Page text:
Topic: Violence and abuse

Cognito: Examining the role of cognitive processes for long-term adjustment after trauma.

How a potentially traumatic event is interpreted can impact the development and maintenance of posttraumatic stress reactions. However, the mechanisms involved are not fully understood. There is a need for more longitudinal studies on the dynamic relationship between thought patterns and trauma reactions over longer time periods. Furthermore, it is unclear how different types of trauma exposures are related to different types of thoughts, and how thoughts about alternative outcomes (counterfactual thinking) are related to psychological adjustment.

2021 This project is ongoing 2024

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Project Members

The primary objective of the Cognito project is to better understand the dynamic relationship between core cognitive processes and the development and maintenance of posttraumatic stress symptoms.


We will examine the role of two key cognitive processes for psychological reactions such as symptoms of posttraumatic stress disorder (PTSD), depression and anxiety:

  • Maladaptive appraisals are negative thoughts about oneself, the world, and the future such as “anyone could hurt me” or “I will never be able to have normal feelings again”. Previous studies have found that maladaptive appraisals are highly related to psychological reactions after trauma.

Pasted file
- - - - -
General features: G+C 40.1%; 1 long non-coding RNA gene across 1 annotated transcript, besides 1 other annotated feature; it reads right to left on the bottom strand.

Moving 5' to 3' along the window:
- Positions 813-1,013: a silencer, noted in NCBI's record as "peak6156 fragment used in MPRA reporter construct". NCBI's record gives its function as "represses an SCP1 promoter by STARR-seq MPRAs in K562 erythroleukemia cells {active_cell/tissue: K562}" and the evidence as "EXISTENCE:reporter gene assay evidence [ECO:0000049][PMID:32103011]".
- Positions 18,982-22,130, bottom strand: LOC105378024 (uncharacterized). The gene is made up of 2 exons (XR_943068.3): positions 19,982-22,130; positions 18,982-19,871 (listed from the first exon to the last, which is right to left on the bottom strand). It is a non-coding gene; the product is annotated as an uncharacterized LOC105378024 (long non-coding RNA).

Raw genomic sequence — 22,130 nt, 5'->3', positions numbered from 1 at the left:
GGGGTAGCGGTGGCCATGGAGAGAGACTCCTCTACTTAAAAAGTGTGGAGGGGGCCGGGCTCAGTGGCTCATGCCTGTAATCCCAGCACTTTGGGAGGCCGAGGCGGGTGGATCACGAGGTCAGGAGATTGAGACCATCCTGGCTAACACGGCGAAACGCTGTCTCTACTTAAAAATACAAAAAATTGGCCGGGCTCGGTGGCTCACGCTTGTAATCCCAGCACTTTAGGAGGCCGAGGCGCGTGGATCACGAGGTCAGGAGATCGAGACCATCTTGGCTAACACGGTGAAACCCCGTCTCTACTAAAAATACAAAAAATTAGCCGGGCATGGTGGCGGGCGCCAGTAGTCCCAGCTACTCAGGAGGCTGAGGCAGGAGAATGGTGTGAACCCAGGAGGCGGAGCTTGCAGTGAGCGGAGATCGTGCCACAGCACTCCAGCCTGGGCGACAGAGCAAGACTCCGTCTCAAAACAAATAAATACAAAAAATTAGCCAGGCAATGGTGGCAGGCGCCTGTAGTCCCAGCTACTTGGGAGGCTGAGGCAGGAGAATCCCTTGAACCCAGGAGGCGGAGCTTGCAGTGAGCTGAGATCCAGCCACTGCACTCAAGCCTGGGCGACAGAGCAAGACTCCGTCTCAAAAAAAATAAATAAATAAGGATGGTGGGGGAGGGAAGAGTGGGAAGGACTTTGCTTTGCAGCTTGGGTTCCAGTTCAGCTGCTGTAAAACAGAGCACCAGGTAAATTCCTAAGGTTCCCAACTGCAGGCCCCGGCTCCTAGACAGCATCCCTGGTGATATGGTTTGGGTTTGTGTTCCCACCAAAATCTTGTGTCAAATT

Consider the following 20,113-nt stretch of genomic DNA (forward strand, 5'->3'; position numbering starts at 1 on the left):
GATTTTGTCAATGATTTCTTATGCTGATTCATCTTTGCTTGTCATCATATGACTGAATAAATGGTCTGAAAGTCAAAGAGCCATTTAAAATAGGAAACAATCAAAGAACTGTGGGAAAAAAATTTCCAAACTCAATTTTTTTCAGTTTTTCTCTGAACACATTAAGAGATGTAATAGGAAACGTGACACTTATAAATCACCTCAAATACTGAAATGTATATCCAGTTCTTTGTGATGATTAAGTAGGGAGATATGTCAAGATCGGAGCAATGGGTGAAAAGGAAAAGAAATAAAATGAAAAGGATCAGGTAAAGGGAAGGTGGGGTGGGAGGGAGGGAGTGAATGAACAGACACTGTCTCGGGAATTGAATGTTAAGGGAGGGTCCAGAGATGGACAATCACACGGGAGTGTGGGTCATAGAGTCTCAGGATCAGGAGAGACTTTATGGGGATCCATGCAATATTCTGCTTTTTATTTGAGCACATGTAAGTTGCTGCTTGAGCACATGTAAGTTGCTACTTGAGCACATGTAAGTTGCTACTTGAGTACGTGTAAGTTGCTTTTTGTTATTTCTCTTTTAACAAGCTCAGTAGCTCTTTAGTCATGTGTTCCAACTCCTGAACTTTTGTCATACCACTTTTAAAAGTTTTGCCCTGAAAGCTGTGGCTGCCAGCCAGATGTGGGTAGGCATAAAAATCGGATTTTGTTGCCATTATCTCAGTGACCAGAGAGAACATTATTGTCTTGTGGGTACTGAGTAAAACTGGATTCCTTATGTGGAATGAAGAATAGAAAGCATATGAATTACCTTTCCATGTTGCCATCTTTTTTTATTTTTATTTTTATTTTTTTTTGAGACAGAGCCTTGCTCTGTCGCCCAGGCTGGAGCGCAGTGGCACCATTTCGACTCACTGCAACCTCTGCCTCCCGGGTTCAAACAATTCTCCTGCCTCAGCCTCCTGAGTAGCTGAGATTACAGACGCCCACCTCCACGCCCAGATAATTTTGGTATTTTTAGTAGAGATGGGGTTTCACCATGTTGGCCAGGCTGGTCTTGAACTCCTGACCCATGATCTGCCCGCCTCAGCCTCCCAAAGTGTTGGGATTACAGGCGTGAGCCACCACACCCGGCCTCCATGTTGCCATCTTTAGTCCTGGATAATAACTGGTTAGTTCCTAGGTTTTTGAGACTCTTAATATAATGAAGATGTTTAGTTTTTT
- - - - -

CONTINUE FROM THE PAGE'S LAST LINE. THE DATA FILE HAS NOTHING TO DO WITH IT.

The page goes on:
• Counterfactual thinking (CFT) are mental simulations of alternative outcomes of an event. It can involve thoughts about how a dangerous and frightening situation could have been avoided (upward CFT) or how the outcome could have been worse (downward CFT), and these thoughts can have different qualities regarding emotionality and vividness. Previous studies have found that such thoughts are frequent after trauma, and that they are related to posttraumatic stress reactions. 

 The Cognito project is a part of the Utøya Study. In this project, we use data from survivors after the terror attack at Utøya 22. July 2011, and from the Norwegian RCT-study on TF-CBT.

The PhD-project is financed by the DAM foundation and the Norwegian Centre of Violence and traumatic stress studies, in collaboration with the Norwegian Council for Mental Health.